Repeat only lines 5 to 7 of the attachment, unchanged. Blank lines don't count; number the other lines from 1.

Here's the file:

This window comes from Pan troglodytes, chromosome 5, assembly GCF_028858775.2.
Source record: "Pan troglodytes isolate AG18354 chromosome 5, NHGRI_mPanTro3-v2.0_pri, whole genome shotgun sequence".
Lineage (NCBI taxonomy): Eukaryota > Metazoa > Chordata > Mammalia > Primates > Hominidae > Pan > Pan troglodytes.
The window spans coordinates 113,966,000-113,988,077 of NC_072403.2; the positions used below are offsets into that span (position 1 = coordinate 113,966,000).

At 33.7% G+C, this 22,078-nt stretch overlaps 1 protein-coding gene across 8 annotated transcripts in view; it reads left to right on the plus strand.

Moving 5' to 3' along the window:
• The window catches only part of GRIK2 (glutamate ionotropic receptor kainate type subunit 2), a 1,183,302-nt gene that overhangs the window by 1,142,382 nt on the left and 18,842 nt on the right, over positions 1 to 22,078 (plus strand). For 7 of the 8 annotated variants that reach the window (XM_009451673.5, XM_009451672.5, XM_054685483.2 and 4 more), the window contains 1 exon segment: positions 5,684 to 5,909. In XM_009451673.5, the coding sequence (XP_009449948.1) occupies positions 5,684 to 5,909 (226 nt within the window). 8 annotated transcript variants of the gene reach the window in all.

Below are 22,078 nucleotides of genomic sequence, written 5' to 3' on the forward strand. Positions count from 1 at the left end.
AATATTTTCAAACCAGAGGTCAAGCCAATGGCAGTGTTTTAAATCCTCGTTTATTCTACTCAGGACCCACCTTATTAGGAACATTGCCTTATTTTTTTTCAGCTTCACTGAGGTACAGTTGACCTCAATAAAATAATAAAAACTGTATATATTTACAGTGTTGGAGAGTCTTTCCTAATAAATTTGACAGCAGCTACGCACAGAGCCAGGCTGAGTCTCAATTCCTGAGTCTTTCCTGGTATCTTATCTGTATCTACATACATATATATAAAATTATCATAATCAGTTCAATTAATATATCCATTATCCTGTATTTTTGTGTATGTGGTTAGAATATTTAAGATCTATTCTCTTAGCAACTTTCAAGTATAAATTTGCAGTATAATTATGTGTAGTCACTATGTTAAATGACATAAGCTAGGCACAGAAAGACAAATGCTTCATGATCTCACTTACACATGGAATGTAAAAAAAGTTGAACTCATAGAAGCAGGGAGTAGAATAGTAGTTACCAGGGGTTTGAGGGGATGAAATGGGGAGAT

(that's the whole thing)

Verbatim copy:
At 33.7% G+C, this 22,078-nt stretch overlaps 1 protein-coding gene across 8 annotated transcripts in view; it reads left to right on the plus strand.

Moving 5' to 3' along the window:
• The window catches only part of GRIK2 (glutamate ionotropic receptor kainate type subunit 2), a 1,183,302-nt gene that overhangs the window by 1,142,382 nt on the left and 18,842 nt on the right, over positions 1 to 22,078 (plus strand). For 7 of the 8 annotated variants that reach the window (XM_009451673.5, XM_009451672.5, XM_054685483.2 and 4 more), the window contains 1 exon segment: positions 5,684 to 5,909. In XM_009451673.5, the coding sequence (XP_009449948.1) occupies positions 5,684 to 5,909 (226 nt within the window). 8 annotated transcript variants of the gene reach the window in all.